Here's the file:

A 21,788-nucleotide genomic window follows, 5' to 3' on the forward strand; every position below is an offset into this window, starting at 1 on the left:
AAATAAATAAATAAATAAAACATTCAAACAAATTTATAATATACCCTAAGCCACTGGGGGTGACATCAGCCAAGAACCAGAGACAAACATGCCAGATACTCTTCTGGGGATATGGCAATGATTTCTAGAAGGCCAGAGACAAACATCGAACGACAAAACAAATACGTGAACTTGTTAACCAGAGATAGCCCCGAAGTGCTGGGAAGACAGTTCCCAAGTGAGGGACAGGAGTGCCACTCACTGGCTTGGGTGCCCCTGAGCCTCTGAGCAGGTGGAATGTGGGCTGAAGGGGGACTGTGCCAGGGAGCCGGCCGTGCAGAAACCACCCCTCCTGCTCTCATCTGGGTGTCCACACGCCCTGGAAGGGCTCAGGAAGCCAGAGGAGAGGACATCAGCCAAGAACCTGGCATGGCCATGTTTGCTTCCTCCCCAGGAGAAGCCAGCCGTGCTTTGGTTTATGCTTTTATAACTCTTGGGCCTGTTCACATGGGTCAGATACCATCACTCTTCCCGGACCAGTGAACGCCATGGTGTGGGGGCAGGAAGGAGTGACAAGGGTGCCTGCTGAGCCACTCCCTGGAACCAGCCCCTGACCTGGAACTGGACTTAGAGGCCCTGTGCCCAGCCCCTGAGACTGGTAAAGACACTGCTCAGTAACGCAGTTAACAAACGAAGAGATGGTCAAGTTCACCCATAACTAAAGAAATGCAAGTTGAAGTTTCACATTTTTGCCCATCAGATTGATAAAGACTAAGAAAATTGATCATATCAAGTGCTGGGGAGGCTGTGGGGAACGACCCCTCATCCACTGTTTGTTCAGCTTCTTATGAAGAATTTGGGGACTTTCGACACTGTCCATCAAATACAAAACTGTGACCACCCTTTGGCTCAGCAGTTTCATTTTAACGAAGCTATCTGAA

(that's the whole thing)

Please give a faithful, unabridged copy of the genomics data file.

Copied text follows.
A 21,788-nucleotide genomic window follows, 5' to 3' on the forward strand; every position below is an offset into this window, starting at 1 on the left:
AAATAAATAAATAAATAAAACATTCAAACAAATTTATAATATACCCTAAGCCACTGGGGGTGACATCAGCCAAGAACCAGAGACAAACATGCCAGATACTCTTCTGGGGATATGGCAATGATTTCTAGAAGGCCAGAGACAAACATCGAACGACAAAACAAATACGTGAACTTGTTAACCAGAGATAGCCCCGAAGTGCTGGGAAGACAGTTCCCAAGTGAGGGACAGGAGTGCCACTCACTGGCTTGGGTGCCCCTGAGCCTCTGAGCAGGTGGAATGTGGGCTGAAGGGGGACTGTGCCAGGGAGCCGGCCGTGCAGAAACCACCCCTCCTGCTCTCATCTGGGTGTCCACACGCCCTGGAAGGGCTCAGGAAGCCAGAGGAGAGGACATCAGCCAAGAACCTGGCATGGCCATGTTTGCTTCCTCCCCAGGAGAAGCCAGCCGTGCTTTGGTTTATGCTTTTATAACTCTTGGGCCTGTTCACATGGGTCAGATACCATCACTCTTCCCGGACCAGTGAACGCCATGGTGTGGGGGCAGGAAGGAGTGACAAGGGTGCCTGCTGAGCCACTCCCTGGAACCAGCCCCTGACCTGGAACTGGACTTAGAGGCCCTGTGCCCAGCCCCTGAGACTGGTAAAGACACTGCTCAGTAACGCAGTTAACAAACGAAGAGATGGTCAAGTTCACCCATAACTAAAGAAATGCAAGTTGAAGTTTCACATTTTTGCCCATCAGATTGATAAAGACTAAGAAAATTGATCATATCAAGTGCTGGGGAGGCTGTGGGGAACGACCCCTCATCCACTGTTTGTTCAGCTTCTTATGAAGAATTTGGGGACTTTCGACACTGTCCATCAAATACAAAACTGTGACCACCCTTTGGCTCAGCAGTTTCATTTTAACGAAGCTATCTGAA